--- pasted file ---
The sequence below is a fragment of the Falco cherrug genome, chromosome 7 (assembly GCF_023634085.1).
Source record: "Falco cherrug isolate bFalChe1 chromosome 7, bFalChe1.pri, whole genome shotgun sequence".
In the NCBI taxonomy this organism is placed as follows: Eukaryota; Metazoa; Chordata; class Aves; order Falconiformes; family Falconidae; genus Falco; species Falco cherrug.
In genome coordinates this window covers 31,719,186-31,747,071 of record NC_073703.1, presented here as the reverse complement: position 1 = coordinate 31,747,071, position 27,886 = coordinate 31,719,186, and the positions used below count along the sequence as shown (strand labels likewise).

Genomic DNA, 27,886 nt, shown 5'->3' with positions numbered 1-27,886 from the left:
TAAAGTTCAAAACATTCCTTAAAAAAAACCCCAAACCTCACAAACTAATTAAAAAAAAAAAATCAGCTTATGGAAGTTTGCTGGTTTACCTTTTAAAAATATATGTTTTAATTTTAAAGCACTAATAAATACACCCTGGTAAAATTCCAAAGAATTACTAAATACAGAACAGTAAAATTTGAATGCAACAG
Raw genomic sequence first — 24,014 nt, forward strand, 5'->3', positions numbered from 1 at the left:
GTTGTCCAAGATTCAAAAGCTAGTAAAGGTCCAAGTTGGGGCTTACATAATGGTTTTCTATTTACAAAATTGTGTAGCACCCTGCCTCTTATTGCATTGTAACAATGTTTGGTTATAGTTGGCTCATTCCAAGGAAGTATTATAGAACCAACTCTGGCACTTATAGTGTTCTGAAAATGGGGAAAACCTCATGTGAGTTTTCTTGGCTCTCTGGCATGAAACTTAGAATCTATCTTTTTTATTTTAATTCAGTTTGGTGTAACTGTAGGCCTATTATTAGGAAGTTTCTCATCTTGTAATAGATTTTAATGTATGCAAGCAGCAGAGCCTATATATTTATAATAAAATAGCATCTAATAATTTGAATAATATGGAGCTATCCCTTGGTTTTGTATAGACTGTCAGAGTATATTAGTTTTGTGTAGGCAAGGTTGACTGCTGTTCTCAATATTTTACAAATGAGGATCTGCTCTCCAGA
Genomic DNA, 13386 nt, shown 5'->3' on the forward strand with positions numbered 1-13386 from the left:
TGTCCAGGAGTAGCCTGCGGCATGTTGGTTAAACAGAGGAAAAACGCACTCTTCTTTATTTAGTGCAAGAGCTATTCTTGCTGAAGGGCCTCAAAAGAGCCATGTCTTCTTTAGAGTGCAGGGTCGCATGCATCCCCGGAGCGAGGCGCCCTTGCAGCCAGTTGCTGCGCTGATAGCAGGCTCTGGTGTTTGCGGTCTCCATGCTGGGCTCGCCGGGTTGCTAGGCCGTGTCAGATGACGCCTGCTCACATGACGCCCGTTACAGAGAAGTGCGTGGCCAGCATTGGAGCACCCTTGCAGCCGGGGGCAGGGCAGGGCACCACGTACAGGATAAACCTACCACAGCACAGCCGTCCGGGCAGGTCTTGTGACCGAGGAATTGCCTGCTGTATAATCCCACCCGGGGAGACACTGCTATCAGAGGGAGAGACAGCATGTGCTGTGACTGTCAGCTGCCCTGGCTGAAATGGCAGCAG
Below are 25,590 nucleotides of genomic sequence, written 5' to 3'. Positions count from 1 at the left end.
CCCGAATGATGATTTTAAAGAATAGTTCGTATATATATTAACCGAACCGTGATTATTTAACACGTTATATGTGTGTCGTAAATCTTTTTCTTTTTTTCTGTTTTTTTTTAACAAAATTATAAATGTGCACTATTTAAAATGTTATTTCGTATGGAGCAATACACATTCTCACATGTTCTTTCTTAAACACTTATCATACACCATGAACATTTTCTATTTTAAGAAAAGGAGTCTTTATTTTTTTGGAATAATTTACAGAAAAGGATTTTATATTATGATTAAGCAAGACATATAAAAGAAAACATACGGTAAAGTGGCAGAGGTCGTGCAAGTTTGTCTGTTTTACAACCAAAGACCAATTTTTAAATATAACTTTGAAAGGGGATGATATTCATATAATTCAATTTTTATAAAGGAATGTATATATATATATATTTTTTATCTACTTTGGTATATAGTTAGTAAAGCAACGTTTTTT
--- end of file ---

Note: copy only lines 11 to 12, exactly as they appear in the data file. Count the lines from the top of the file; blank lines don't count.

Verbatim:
Below are 25,590 nucleotides of genomic sequence, written 5' to 3'. Positions count from 1 at the left end.
CCCGAATGATGATTTTAAAGAATAGTTCGTATATATATTAACCGAACCGTGATTATTTAACACGTTATATGTGTGTCGTAAATCTTTTTCTTTTTTTCTGTTTTTTTTTAACAAAATTATAAATGTGCACTATTTAAAATGTTATTTCGTATGGAGCAATACACATTCTCACATGTTCTTTCTTAAACACTTATCATACACCATGAACATTTTCTATTTTAAGAAAAGGAGTCTTTATTTTTTTGGAATAATTTACAGAAAAGGATTTTATATTATGATTAAGCAAGACATATAAAAGAAAACATACGGTAAAGTGGCAGAGGTCGTGCAAGTTTGTCTGTTTTACAACCAAAGACCAATTTTTAAATATAACTTTGAAAGGGGATGATATTCATATAATTCAATTTTTATAAAGGAATGTATATATATATATATTTTTTATCTACTTTGGTATATAGTTAGTAAAGCAACGTTTTTT